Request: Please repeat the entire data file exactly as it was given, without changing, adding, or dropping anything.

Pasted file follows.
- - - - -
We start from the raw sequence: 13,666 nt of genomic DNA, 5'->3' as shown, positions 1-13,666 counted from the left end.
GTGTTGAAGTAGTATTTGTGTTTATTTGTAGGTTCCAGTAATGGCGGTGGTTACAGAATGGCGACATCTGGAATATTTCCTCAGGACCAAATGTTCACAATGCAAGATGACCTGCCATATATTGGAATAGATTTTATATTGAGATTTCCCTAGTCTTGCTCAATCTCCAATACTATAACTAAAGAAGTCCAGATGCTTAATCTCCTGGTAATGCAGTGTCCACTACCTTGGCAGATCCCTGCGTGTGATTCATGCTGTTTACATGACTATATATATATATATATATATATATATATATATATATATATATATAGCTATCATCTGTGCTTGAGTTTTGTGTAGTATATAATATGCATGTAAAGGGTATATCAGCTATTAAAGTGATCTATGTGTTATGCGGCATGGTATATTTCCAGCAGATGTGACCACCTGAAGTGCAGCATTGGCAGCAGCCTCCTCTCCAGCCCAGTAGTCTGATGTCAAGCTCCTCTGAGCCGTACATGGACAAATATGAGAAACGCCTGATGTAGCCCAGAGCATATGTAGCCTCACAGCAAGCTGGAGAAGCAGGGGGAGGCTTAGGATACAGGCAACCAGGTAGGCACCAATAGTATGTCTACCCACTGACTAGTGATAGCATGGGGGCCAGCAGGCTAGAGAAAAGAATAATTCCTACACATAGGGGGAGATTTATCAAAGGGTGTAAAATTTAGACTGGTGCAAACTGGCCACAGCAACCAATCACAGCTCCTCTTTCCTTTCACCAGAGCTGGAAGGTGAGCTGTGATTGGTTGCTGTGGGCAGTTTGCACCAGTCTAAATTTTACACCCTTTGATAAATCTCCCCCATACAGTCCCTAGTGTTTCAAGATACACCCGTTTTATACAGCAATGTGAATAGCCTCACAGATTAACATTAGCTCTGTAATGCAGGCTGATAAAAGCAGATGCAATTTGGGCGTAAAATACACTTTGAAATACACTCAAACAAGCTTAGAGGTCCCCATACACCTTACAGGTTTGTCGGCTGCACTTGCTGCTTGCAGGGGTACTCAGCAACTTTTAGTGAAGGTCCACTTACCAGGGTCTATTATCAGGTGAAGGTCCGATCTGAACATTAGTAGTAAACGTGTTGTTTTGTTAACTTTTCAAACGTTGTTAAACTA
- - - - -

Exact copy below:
We start from the raw sequence: 13,666 nt of genomic DNA, 5'->3' as shown, positions 1-13,666 counted from the left end.
GTGTTGAAGTAGTATTTGTGTTTATTTGTAGGTTCCAGTAATGGCGGTGGTTACAGAATGGCGACATCTGGAATATTTCCTCAGGACCAAATGTTCACAATGCAAGATGACCTGCCATATATTGGAATAGATTTTATATTGAGATTTCCCTAGTCTTGCTCAATCTCCAATACTATAACTAAAGAAGTCCAGATGCTTAATCTCCTGGTAATGCAGTGTCCACTACCTTGGCAGATCCCTGCGTGTGATTCATGCTGTTTACATGACTATATATATATATATATATATATATATATATATATATATATATATAGCTATCATCTGTGCTTGAGTTTTGTGTAGTATATAATATGCATGTAAAGGGTATATCAGCTATTAAAGTGATCTATGTGTTATGCGGCATGGTATATTTCCAGCAGATGTGACCACCTGAAGTGCAGCATTGGCAGCAGCCTCCTCTCCAGCCCAGTAGTCTGATGTCAAGCTCCTCTGAGCCGTACATGGACAAATATGAGAAACGCCTGATGTAGCCCAGAGCATATGTAGCCTCACAGCAAGCTGGAGAAGCAGGGGGAGGCTTAGGATACAGGCAACCAGGTAGGCACCAATAGTATGTCTACCCACTGACTAGTGATAGCATGGGGGCCAGCAGGCTAGAGAAAAGAATAATTCCTACACATAGGGGGAGATTTATCAAAGGGTGTAAAATTTAGACTGGTGCAAACTGGCCACAGCAACCAATCACAGCTCCTCTTTCCTTTCACCAGAGCTGGAAGGTGAGCTGTGATTGGTTGCTGTGGGCAGTTTGCACCAGTCTAAATTTTACACCCTTTGATAAATCTCCCCCATACAGTCCCTAGTGTTTCAAGATACACCCGTTTTATACAGCAATGTGAATAGCCTCACAGATTAACATTAGCTCTGTAATGCAGGCTGATAAAAGCAGATGCAATTTGGGCGTAAAATACACTTTGAAATACACTCAAACAAGCTTAGAGGTCCCCATACACCTTACAGGTTTGTCGGCTGCACTTGCTGCTTGCAGGGGTACTCAGCAACTTTTAGTGAAGGTCCACTTACCAGGGTCTATTATCAGGTGAAGGTCCGATCTGAACATTAGTAGTAAACGTGTTGTTTTGTTAACTTTTCAAACGTTGTTAAACTA